Floyd’s wife of 27 years, Rhonda Sue Rasmussen, an Army budget analyst, died when American Airlines Flight 77 struck the Pentagon close to her first-floor cubicle. Floyd, working two floors away, evacuated the building unharmed.
Medical examiners could find no identifiable trace of Rhonda. She had vanished in the conflagration.
Years later, Floyd still found it hard to discuss Rhonda, with whom he had four children. But this summer he agreed to share his story with the readers of The Washington Post. The article about the Rasmussens ran Sunday in a special section of the paper devoted to nine lives changed by 9/11.
His was a love story that didn’t follow the usual script. When Rhonda died, Floyd descended into depression. He’d already been sick, with heart disease, and Rhonda had vowed to take care of him to the end of his days. As Mormons, they viewed themselves as sealed for eternity. Floyd in his desperation eventually began searching online for someone to fill the void created by Rhonda’s death.
He found that person, Brenda Barnum, a red-headed Mormon who might be mistaken for Rhonda at a distance. They married, but it was no fairy tale: Brenda realized that Floyd wanted her to be like Rhonda. They had to work through that and build a relationship in which Floyd fully accepted Brenda as Brenda.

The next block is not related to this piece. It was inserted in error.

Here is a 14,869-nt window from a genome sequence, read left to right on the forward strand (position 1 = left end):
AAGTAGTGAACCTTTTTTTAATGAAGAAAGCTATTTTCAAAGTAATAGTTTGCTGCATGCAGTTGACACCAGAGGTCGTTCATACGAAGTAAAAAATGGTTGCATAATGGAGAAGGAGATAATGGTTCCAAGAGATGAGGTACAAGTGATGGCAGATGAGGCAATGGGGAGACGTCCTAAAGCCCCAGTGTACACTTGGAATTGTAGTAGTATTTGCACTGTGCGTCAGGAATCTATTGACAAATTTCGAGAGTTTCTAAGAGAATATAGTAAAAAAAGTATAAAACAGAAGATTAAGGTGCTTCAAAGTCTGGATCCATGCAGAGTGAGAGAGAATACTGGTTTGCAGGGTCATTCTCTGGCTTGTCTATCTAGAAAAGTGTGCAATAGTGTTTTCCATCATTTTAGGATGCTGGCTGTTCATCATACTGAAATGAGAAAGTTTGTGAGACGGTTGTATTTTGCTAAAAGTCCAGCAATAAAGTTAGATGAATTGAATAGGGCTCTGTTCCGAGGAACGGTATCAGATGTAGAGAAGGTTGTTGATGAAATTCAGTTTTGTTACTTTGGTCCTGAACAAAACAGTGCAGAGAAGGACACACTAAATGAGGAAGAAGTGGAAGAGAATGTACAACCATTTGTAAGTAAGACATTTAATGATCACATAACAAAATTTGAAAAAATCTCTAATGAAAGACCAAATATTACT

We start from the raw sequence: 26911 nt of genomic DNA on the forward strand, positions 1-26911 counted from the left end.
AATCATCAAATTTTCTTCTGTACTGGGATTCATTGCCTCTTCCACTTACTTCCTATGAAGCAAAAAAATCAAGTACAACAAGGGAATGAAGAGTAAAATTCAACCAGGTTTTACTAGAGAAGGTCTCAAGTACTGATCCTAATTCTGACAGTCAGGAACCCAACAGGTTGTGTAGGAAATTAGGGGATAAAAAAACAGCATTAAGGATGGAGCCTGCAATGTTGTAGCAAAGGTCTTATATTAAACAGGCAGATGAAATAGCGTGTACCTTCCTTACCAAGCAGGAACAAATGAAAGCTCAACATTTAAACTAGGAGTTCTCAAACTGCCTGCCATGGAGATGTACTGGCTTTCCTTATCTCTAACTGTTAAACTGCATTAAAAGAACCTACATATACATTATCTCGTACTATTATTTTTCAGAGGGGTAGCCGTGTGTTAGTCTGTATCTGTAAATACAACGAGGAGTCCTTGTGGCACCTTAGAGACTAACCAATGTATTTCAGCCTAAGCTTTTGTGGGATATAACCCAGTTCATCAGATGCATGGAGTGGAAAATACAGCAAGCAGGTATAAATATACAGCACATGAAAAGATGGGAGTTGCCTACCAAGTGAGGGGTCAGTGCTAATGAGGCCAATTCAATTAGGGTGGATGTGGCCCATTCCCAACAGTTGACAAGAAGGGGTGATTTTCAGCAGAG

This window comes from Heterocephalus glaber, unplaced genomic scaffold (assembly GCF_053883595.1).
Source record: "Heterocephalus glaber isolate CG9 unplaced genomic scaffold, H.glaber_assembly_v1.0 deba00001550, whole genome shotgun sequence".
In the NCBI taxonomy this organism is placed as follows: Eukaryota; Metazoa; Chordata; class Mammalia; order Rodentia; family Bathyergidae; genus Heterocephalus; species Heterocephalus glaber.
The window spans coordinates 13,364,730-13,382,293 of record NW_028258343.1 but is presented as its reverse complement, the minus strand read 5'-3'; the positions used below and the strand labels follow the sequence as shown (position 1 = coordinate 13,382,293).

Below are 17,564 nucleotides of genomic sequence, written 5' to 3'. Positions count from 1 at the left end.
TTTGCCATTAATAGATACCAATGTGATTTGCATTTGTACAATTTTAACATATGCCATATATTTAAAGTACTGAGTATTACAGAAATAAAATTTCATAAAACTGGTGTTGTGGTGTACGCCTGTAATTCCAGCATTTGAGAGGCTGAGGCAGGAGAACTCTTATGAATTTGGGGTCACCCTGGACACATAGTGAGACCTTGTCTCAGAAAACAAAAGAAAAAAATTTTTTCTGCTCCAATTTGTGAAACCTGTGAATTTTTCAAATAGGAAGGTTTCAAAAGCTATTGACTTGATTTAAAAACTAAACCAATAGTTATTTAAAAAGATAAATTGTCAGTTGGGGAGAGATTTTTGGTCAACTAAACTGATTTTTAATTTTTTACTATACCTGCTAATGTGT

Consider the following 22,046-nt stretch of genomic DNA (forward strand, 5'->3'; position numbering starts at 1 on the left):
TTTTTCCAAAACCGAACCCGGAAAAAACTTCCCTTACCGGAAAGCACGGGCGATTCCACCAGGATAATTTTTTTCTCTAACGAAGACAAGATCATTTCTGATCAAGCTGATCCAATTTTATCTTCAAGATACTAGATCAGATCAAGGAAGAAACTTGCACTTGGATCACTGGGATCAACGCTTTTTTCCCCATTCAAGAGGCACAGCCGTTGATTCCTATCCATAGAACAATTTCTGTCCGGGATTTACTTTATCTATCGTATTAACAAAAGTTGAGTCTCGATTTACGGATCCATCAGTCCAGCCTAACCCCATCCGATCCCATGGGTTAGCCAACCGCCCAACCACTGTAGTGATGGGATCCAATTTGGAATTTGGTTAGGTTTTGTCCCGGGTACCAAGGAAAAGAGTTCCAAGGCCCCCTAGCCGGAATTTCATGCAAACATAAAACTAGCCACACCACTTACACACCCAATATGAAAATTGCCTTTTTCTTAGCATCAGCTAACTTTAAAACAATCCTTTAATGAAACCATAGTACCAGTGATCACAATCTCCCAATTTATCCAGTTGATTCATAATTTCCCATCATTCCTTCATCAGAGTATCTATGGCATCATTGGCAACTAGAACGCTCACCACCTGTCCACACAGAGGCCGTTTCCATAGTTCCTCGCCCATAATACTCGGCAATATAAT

They succeeded, with help from counseling. Both felt their relationship had improved. Brenda said she was happier now.
Said Floyd, “You take two rough objects and rub them together, they both end up smooth.”
Brenda became the curator of Rhonda’s letters and photographs. She hoped to donate a kidney to Floyd before he turned 70 next summer. They had to undergo tests before that could happen.
The couple spoke with unusual candor about their struggles. At the end of a series of interviews, Floyd described the key elements of his story, as he saw it: “The loss. Love regained. And its growth.”
Floyd needed dialysis three times a week. The alarm clock would ring at 4:45 a.m. and by 5:08 he and Brenda would be out the door, headed to Portland, Ore., to the Veterans Affairs hospital and the dialysis ward. Brenda would nap in a chair while a large machine filtered Floyd’s blood for six hours. At noon they’d head home.
If he didn’t have dialysis, the toxins would build up. Even with the treatment, Floyd had good days and bad days, clear-headed moments and fuzzy moments. He figured he had only a few years to live.
When the article appeared, old friends contacted Floyd. He arranged to see some of those friends when he and Brenda, invited by the Pentagon to participate in the Sept. 11 ceremonies, made the trip from their home in Vancouver, Wash., outside Portland, to Northern Virginia last Friday.